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Our family laptop (read lots of important pictures) is blue screening on boot. It gets part way through the windows boot (why I think it's still alive) and throws an error about unable to mount boot partition or something like that.
I booted into Ubuntu live and cannot see the hard drive when I look in Nautilus. I do see the hard drive when I look in the disk utility. When I do sudo fdisk -l in terminal nothing comes up it just goes back to ubuntu@ubuntu:~$.
I feel like my hard drive is still alive, I just can't get to it via Ubuntu live. Any suggestions?
I am asking this because most likely, you can try to force mount the drive and backup as needed from there. I just want to make sure that it is being detected enough to the point that you are able to mount it.
I'm with 16pide - if you don't have an enclosure to hand you could also move the h/d to a spare slot in a desk-top where the host system will treat it as a data drive and you can copy your stuff to another drive.
Thanks for the quick responses. I'm at work right now, but I'm going to try your suggestions tonight.
Are the commands you listed any different than "sudo fdisk -l" (lower case l)? If so, I've already tried that an nothing happens (it goes to the next line with "ubuntu@ubuntu:~$" -- waiting for me to enter another command.
I'll try your command tonight!
I assume the physical connection for the laptop hard drive is much smaller than a regular "IDE" connection in a desktop, correct?
If push comes to shove, I'll try to find an external enclosure, I just feel like if the disk is good I should be able to tackle this with Linux. Right? I'm willing to develop my linux-fu.
Are the commands you listed any different than "sudo fdisk -l"
they should be just the same, but since your symptom (0 output) is what I get from a non root account, I suspect sudo is acting strange. su - should really log you as root. And then fdisk -l should give you some output.
Here are the results from: ls -al /dev/sd* /dev/hd*
ubuntu@ubuntu:~$ ls -al /dev/sd* /dev/hd*
ls: cannot access /dev/hd*: No such file or directory
brw-rw---- 1 root disk 8, 0 2011-05-19 21:11 /dev/sda
brw-rw---- 1 root disk 8, 1 2011-05-19 21:11 /dev/sda1
I dig what you are saying. I tried what you suggested and it asks for password. I tried blank, ubuntu, nothing worked. Any ideas or did the above info get us further? I did find this in my searching for the su password: https://help.ubuntu.com/community/RootSudo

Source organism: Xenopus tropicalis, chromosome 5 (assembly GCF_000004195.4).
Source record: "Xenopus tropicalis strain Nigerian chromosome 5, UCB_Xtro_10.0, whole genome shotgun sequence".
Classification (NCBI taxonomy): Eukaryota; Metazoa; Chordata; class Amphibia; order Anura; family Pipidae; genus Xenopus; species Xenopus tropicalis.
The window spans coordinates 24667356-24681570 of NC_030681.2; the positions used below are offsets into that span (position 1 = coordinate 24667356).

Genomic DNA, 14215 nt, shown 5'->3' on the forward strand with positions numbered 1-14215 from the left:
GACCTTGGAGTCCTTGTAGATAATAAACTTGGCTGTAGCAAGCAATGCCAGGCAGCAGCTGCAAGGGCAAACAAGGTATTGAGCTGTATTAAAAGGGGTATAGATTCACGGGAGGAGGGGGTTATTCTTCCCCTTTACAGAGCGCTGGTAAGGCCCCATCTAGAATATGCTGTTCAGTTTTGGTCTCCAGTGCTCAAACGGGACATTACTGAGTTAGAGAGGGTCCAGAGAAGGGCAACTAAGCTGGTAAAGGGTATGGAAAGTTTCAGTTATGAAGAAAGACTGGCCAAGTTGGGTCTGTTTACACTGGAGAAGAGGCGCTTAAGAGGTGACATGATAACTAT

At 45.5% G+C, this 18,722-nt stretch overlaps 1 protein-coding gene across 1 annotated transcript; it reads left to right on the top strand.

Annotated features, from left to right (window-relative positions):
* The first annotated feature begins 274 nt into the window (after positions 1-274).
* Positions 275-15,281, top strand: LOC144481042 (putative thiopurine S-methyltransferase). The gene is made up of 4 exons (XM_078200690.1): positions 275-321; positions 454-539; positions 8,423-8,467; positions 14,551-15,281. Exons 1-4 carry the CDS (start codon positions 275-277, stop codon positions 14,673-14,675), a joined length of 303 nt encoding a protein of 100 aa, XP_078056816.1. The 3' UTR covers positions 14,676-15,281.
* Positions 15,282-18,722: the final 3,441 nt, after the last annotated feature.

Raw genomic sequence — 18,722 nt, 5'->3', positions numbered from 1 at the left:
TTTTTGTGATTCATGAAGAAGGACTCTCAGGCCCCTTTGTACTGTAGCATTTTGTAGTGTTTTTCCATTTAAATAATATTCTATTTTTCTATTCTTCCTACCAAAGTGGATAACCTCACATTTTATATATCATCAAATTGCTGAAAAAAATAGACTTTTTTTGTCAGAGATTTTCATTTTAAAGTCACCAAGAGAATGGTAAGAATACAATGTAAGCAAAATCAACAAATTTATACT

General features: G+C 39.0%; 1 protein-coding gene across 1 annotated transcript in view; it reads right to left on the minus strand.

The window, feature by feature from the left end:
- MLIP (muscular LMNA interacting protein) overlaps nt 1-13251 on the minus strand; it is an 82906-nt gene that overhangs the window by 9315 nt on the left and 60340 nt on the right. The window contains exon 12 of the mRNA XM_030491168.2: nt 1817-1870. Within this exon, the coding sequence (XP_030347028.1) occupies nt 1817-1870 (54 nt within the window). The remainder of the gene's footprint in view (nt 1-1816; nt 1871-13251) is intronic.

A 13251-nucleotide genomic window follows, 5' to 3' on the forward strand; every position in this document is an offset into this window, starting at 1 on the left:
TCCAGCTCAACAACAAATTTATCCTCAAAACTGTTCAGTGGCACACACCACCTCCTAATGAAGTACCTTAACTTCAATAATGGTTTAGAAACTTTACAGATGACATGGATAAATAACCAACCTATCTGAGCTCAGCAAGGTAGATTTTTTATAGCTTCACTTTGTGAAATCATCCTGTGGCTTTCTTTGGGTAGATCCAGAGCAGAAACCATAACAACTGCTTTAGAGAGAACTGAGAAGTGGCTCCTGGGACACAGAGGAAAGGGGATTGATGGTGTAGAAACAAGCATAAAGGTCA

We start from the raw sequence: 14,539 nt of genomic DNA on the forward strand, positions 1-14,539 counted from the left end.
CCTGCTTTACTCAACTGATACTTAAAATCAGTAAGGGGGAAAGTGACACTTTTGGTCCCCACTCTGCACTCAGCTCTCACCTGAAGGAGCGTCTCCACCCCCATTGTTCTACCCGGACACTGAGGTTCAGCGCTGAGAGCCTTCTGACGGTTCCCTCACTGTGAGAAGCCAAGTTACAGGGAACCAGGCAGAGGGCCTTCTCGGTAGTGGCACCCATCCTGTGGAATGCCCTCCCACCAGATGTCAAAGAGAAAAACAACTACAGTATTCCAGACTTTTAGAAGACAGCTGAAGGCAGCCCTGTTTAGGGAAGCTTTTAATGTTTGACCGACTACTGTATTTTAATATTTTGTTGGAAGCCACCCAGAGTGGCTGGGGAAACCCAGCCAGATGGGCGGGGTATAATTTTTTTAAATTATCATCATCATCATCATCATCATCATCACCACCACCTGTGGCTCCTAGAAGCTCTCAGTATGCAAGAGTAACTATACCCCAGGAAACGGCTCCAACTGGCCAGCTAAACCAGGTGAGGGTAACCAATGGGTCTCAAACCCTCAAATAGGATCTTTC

I would not create a directory in /media. this directory, at least in my distribution is populated automatically when plugging a disk.
instead, create a directory in /mnt then do as corp769 just said.
Now what worries me is that you don't have Super User access on that machine. without this you can't debug what is happening, and you can't force Linux to behave as you want.
So if I were you, I'd first work on getting root access by finding the root password.
Searching on the Internet, it seems Ubuntu live cd like my fedora live cd does not have a root password. So I'm a confused with what's happening on your pc!
djkilgus - I must admit although I break up and rebuild desktops all the time I have never seen inside a laptop. However from the size and weight of a laptop and from 16pide's comment about putting it in a USB enclosure I assumed a laptop drive is the same as a desktop drive and that it would fit.
Sometimes if I am just trying to find out if a drive is useable or what's on it I will just sit it on a tin can beside the pc at the right height for connecting - if there are no available slots.
I am assuming the object is to get your data and not to have a learning experience in linux although don't get me wrong linux is a great tool for your situation - much more useful than the various windows boot/rescue disks. Have you tried knoppix? Quick to d/l and has some useful tools aboard for rescuing stuff from windows pc's. You do need to have somewhere to put your files though like a usb drive.
The link above is to a personal blog (not mine - he's a techie in Berlin) with technical advice about recovering photos from a friend's drive using a tool called 'photorec' - I mention this because that and some other tools like it are on the knoppix distro. So knoppix gets you in and you use sudo to use the tools - if knoppix sees your drive - but worth a shot!